Sam
     
  8. MarcusUdeh

    MarcusUdeh Well-Known Member

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    Ron, is it certain that the consumer version of Blu-ray will use the paper technology?
     
  9. Tim Glover

    Tim Glover Well-Known Member

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    Agreed. I will only re-buy the really A++++ titles. Star Wars, LOTR, Indiana Jones, Dude-Where's My Car and so on. [​IMG]

    Thanks for the update Ron. Sounds great.
     
  10. Seth Paxton

    Seth Paxton Well-Known Member

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    RE: P&S

    IMO, they will simply because of the intended target video devices. I think they will consider a 16x9 set as the standard screen that people want filled.

    I'm not sure what that means for 1.33 or 2.35 films (or other ratios). Plus, the BluRay people we met aren't the same as the software team so we weren't really discussing how they would handle their titles.

    Without a doubt though they would put out the LoA HD OAR transfer they have since it is their primary demo material.


    I don't think people should mix the attitudes toward Sony DVD releases and Sony BluRay however. The main thing to take from this is that BluRay truly is a forward step in technology being made at the EXPENSE of new manufacturing costs while HD-DVD is far less of an upgrade on the user end in order to save companies those costs on manufacturing changes.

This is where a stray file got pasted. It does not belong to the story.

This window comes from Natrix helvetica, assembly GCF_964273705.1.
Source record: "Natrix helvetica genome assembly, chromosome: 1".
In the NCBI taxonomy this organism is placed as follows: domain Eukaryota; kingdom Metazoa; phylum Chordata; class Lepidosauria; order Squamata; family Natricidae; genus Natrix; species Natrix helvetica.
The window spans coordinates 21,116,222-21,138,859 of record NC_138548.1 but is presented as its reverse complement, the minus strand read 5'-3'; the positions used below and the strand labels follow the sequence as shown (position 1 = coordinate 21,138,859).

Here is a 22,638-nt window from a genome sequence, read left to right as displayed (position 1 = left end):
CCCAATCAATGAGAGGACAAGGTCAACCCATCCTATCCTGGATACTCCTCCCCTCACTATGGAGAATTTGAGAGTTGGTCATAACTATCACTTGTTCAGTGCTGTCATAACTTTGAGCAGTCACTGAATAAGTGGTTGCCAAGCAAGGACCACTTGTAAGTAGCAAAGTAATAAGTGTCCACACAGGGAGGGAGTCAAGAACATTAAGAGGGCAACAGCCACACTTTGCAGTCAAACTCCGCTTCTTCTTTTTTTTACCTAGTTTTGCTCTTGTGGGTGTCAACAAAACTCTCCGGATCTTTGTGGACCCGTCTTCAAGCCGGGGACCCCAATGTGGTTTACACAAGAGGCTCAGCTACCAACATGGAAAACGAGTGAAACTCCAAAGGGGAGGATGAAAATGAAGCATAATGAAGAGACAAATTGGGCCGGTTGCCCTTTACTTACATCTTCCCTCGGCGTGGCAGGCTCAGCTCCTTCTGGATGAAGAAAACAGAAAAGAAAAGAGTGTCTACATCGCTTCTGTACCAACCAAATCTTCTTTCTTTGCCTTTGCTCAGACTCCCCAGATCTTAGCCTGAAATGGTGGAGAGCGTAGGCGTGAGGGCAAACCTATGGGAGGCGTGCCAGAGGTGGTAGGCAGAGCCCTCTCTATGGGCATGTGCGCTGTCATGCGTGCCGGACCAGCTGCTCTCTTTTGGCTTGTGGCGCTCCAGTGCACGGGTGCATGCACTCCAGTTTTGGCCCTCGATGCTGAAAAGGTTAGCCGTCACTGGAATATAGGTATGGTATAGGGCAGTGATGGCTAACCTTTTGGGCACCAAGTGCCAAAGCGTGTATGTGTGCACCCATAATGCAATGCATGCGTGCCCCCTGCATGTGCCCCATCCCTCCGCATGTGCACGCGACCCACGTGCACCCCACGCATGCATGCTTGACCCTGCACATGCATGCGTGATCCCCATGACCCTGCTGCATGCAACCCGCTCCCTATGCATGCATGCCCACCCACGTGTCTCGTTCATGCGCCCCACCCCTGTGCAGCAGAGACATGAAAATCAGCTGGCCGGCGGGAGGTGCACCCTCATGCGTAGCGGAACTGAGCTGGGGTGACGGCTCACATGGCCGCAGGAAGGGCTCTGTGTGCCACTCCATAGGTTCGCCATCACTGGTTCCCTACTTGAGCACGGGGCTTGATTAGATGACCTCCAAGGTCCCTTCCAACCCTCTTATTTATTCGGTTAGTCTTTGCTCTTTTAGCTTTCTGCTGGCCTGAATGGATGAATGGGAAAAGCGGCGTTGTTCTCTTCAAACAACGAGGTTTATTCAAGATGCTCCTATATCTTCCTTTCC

In terms of what BluRay offers it seems far superior as a true upgrade. Forget the PICTURE for a second because that is how HD-DVD is trying to compete. BluRay really seems to shine on its far superior bandwidth of data (bits read per second) and storage (BR layers are thinner and Sony has taken advantage of this by putting more than 2 layers per disc shooting storage possibilities out over 100 Gig).


    Just a few days before at IVC a compression tech reminded me of the problem with full rate DTS which is that its not storage that's the problem but rather how much BANDWIDTH it eats up. Losing that extra bandwidth for audio (and other things like multi language or subtitles) means less bandwidth for the actual picture, and that in turn drives compression levels even higher.